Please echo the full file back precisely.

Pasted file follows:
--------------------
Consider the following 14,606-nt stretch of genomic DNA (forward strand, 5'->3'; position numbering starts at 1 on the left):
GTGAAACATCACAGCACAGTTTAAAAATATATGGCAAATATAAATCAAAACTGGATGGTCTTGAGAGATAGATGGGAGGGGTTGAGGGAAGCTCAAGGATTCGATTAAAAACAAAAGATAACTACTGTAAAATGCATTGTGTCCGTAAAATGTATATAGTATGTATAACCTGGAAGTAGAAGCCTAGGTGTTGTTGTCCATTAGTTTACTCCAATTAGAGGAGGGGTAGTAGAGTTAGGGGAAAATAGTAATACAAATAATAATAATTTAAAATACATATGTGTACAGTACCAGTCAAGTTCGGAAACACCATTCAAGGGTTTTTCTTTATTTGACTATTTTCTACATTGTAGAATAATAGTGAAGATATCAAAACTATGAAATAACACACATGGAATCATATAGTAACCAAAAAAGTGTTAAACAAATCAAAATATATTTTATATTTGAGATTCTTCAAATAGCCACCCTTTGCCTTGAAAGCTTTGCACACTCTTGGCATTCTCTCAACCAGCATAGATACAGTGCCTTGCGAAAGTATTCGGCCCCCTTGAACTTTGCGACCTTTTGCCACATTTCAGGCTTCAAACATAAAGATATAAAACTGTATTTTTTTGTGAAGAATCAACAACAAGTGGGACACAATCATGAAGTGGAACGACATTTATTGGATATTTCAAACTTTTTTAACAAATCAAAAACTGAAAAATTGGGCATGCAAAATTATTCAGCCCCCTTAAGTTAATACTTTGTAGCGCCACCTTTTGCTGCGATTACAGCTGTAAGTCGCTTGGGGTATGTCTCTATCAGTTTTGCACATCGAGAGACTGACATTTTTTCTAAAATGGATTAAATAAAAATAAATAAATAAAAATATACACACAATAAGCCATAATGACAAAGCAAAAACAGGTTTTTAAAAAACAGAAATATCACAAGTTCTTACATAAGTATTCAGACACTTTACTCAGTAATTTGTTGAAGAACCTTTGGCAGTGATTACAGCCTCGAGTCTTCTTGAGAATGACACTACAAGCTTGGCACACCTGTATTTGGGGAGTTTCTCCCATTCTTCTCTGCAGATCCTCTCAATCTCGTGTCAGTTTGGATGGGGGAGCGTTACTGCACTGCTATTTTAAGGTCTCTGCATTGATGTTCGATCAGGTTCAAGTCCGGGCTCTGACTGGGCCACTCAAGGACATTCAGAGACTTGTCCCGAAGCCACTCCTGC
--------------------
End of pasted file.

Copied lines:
Consider the following 14,606-nt stretch of genomic DNA (forward strand, 5'->3'; position numbering starts at 1 on the left):
GTGAAACATCACAGCACAGTTTAAAAATATATGGCAAATATAAATCAAAACTGGATGGTCTTGAGAGATAGATGGGAGGGGTTGAGGGAAGCTCAAGGATTCGATTAAAAACAAAAGATAACTACTGTAAAATGCATTGTGTCCGTAAAATGTATATAGTATGTATAACCTGGAAGTAGAAGCCTAGGTGTTGTTGTCCATTAGTTTACTCCAATTAGAGGAGGGGTAGTAGAGTTAGGGGAAAATAGTAATACAAATAATAATAATTTAAAATACATATGTGTACAGTACCAGTCAAGTTCGGAAACACCATTCAAGGGTTTTTCTTTATTTGACTATTTTCTACATTGTAGAATAATAGTGAAGATATCAAAACTATGAAATAACACACATGGAATCATATAGTAACCAAAAAAGTGTTAAACAAATCAAAATATATTTTATATTTGAGATTCTTCAAATAGCCACCCTTTGCCTTGAAAGCTTTGCACACTCTTGGCATTCTCTCAACCAGCATAGATACAGTGCCTTGCGAAAGTATTCGGCCCCCTTGAACTTTGCGACCTTTTGCCACATTTCAGGCTTCAAACATAAAGATATAAAACTGTATTTTTTTGTGAAGAATCAACAACAAGTGGGACACAATCATGAAGTGGAACGACATTTATTGGATATTTCAAACTTTTTTAACAAATCAAAAACTGAAAAATTGGGCATGCAAAATTATTCAGCCCCCTTAAGTTAATACTTTGTAGCGCCACCTTTTGCTGCGATTACAGCTGTAAGTCGCTTGGGGTATGTCTCTATCAGTTTTGCACATCGAGAGACTGACATTTTTTCTAAAATGGATTAAATAAAAATAAATAAATAAAAATATACACACAATAAGCCATAATGACAAAGCAAAAACAGGTTTTTAAAAAACAGAAATATCACAAGTTCTTACATAAGTATTCAGACACTTTACTCAGTAATTTGTTGAAGAACCTTTGGCAGTGATTACAGCCTCGAGTCTTCTTGAGAATGACACTACAAGCTTGGCACACCTGTATTTGGGGAGTTTCTCCCATTCTTCTCTGCAGATCCTCTCAATCTCGTGTCAGTTTGGATGGGGGAGCGTTACTGCACTGCTATTTTAAGGTCTCTGCATTGATGTTCGATCAGGTTCAAGTCCGGGCTCTGACTGGGCCACTCAAGGACATTCAGAGACTTGTCCCGAAGCCACTCCTGC